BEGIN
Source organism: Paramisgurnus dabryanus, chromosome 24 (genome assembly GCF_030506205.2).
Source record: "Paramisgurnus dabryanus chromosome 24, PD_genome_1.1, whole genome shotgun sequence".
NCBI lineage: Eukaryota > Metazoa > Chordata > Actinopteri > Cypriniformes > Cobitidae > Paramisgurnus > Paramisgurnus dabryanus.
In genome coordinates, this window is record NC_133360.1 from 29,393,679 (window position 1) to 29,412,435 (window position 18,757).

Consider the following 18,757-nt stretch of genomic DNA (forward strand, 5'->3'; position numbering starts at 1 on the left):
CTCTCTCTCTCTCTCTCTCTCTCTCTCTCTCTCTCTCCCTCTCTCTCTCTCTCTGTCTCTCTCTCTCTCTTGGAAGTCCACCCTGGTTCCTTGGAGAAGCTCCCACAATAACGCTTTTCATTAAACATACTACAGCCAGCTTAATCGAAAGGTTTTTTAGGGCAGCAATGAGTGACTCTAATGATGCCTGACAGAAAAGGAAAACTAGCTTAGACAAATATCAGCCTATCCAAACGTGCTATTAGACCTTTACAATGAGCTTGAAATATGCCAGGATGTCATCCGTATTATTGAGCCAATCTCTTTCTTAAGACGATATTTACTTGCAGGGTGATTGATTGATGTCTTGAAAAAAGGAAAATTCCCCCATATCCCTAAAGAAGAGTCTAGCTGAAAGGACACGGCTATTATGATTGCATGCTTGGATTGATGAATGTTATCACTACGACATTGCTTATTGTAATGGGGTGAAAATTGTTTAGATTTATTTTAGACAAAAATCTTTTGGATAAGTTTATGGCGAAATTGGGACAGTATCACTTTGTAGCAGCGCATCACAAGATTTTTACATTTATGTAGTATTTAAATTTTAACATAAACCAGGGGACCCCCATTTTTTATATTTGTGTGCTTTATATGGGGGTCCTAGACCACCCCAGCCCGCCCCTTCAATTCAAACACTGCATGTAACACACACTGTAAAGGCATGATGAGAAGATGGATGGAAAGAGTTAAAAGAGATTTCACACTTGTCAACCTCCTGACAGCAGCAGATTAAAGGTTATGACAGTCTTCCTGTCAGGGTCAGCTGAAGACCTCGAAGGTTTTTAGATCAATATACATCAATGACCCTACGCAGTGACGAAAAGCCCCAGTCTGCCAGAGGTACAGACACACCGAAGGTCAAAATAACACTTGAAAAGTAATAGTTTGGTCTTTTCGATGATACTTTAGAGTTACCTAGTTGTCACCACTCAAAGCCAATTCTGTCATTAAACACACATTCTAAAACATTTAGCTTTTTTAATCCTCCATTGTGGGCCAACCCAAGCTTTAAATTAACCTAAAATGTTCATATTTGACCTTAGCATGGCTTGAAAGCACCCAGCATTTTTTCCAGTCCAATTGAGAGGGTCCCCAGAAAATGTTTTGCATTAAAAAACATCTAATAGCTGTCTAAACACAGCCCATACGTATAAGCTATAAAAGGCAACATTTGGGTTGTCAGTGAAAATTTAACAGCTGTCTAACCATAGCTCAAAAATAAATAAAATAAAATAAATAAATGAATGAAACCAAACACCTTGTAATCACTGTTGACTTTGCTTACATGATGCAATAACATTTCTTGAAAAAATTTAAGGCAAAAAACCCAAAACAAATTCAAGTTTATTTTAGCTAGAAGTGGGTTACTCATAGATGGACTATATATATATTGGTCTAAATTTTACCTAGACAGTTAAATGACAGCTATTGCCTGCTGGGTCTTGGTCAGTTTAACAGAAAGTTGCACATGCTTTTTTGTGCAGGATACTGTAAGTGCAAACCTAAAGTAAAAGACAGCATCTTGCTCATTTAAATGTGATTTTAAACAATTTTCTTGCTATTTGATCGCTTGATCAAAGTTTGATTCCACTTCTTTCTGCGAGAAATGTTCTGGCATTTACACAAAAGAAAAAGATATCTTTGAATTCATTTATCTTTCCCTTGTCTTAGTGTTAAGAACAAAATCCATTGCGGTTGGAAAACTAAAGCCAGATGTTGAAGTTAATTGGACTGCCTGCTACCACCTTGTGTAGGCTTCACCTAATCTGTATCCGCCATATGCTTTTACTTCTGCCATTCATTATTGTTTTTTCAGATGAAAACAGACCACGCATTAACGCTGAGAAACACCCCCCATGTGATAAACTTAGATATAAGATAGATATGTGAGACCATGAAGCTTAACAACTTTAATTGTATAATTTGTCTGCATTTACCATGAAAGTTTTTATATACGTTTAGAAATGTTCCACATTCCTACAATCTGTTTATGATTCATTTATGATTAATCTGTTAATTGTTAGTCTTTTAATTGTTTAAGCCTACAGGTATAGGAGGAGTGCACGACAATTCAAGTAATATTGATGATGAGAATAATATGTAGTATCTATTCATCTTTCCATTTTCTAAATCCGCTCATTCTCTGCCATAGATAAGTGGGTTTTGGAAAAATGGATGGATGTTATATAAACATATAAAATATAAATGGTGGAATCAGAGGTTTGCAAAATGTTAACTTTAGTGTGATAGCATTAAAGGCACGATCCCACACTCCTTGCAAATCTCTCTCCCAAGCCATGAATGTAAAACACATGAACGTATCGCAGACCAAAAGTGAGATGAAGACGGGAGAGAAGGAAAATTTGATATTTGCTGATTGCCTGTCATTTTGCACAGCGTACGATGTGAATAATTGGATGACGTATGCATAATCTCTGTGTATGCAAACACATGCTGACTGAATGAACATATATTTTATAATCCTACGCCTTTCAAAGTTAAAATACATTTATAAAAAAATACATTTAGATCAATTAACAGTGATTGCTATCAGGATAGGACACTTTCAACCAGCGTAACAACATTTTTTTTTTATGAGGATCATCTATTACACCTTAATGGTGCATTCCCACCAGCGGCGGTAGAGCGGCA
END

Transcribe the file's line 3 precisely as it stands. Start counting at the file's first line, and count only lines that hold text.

NCBI lineage: Eukaryota > Metazoa > Chordata > Actinopteri > Cypriniformes > Cobitidae > Paramisgurnus > Paramisgurnus dabryanus.